Ford says social media allows politicians to circumvent mainstream journalists

Premier Doug Ford says mainstream journalists have become irrelevant because social media allows him to speak directly to Ontarians.

Ford delivered remarks to Manning Centre networking conference in Ottawa on Saturday

Ontario Premier Doug Ford spoke at the Manning Centre networking conference on Saturday. (Nathan Denette/Canadian Press)

Premier Doug Ford says mainstream journalists have become irrelevant because social media allows him to speak directly to Ontarians.

The Ontario premier told a conference of conservative thinkers, strategists and politicians Saturday that journalists are "losing the battle" to inform people about the news.

Speaking at the annual Manning Networking Conference, Ford accused journalists of being "far-left" and intent on distorting the messages of politicians.

"I get along with them one-on-one, I really do," Ford told the crowd.

"I like them but it's like the cheese slipped off the cracker with these guys and they just went far-left."

Ford said the spin put on political messages by mainstream media no longer matters.

"But guess what? Now there's social media so we're circumventing the media through our social media."

Ford Nation Live

During last year's provincial election, he recounted how he "drove the media crazy" by going directly to voters through social media tools like Facebook and Youtube and Twitter.

He boasted that his campaign website "Ford Nation Live" got 18 million hits — purportedly more than all the mainstream television news networks combined. And as premier, he said they're continuing that approach through the Ontario News Now website.

"They want to take what you said and clip and chop and twist it around but we went direct to the people. And they know they're losing the battle," Ford said.

The PCs launched Ontario News Now on Monday to chronicle Premier Doug Ford's time in office. (Ontario News Now/Twitter)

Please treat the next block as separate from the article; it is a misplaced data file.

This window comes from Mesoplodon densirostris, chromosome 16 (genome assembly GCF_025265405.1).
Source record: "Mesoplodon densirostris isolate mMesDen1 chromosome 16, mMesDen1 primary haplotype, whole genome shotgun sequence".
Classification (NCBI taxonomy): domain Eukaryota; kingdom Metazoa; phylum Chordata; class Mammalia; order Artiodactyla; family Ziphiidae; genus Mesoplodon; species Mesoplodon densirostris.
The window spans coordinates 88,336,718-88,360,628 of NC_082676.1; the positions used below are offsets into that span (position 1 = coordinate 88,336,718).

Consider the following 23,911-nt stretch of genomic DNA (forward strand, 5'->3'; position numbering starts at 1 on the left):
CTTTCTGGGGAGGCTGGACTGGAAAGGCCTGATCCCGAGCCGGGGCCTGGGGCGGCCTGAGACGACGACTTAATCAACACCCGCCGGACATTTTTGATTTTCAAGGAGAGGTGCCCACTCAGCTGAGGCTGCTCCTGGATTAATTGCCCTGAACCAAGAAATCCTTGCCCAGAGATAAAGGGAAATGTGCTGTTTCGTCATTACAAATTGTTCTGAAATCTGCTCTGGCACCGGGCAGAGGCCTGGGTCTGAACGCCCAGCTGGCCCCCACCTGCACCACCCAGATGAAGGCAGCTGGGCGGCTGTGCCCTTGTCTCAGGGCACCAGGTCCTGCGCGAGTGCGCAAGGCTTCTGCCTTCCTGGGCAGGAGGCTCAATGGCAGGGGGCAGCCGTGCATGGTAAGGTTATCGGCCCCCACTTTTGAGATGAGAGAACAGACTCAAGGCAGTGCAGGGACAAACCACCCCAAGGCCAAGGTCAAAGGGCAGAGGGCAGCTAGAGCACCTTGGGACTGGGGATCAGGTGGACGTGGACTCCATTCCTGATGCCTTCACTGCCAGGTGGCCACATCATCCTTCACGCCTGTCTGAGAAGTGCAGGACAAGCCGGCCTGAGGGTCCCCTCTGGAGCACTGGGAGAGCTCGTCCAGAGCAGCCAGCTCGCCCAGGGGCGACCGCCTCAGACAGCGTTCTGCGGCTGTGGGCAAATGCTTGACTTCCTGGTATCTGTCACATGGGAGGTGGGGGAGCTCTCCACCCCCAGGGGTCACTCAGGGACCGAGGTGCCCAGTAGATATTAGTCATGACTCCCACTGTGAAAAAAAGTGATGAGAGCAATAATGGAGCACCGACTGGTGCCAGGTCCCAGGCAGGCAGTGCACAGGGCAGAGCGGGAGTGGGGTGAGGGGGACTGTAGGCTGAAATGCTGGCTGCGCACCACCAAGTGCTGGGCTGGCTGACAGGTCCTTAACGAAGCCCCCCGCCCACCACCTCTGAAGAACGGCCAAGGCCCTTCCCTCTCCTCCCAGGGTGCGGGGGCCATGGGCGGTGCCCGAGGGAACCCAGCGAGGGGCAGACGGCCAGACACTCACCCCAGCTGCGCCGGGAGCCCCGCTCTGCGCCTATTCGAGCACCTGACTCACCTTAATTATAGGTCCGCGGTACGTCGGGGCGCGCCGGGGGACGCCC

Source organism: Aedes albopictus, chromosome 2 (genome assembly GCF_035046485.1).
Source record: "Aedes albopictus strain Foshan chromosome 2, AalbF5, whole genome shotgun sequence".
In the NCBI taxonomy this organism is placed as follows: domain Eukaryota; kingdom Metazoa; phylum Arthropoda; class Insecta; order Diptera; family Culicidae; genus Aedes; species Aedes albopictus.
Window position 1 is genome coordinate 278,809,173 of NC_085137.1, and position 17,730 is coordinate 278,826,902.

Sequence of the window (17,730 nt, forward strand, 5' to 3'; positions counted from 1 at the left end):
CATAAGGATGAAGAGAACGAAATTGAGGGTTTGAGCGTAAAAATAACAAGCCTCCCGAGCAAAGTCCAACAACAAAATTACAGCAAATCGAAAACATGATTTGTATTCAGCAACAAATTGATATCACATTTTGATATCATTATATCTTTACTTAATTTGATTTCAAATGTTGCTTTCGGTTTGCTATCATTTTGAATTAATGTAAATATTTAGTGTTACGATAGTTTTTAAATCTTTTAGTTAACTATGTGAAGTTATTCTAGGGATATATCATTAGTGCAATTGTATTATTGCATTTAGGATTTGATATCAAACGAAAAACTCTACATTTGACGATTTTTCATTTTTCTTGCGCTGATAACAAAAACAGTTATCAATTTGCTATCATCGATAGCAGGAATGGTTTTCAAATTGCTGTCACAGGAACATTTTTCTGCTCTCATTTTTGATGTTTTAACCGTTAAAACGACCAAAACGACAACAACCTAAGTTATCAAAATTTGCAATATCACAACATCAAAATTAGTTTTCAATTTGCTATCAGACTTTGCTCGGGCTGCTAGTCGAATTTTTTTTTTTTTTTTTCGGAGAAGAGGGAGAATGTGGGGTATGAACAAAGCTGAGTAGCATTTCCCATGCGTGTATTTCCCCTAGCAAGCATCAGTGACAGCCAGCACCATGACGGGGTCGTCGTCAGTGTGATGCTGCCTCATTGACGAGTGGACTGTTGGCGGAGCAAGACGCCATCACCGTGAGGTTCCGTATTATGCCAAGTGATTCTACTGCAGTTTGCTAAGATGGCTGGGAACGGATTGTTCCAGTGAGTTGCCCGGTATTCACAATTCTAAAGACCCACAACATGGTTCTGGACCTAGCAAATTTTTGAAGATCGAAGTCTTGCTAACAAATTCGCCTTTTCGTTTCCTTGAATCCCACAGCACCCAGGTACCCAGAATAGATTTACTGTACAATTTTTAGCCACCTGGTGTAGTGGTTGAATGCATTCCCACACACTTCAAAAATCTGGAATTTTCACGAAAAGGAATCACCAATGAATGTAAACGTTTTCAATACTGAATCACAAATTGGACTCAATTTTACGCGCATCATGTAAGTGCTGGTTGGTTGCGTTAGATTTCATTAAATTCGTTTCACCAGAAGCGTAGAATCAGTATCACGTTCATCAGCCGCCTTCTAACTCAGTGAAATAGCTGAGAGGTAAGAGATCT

Attacking the media is a favourite ploy of U.S. President Donald Trump, but Ford insisted he's no Trump.

"People always say, 'Oh, you're like Trump.' No, I'm Doug Ford. I'm not Donald Trump."

Still, Ford praised Trump's policies, particularly slashing the corporate tax rate and reducing regulatory red tape that he said has spurred economic growth.

"Down in the U.S., it's absolutely booming and, just my opinion, when the U.S. is booming, Canada is booming," he said.

"You couldn't ask for a better neighbour anywhere in the world than the United States of America."

No carbon tax

Ford also reiterated his vow to fight tooth and nail against the federal Liberal government's plan to impose a carbon tax in Ontario, starting next month. Ontario is one of four provinces that has refused to meet the federal threshold for putting a price on carbon so the federal government is imposing its own tax, the revenue from which is to be rebated directly back to residents in those provinces.

Ontario, along with Saskatchewan, Manitoba and New Brunswick, are fighting the tax in court.

"The carbon tax is a tax with the word carbon in front of it and it does absolutely nothing for the environment, nothing at all," Ford said, arguing that Ontario is being penalized even though it is "leading the country" in reducing carbon emissions.

"Everything you do is going to cost more," he predicted.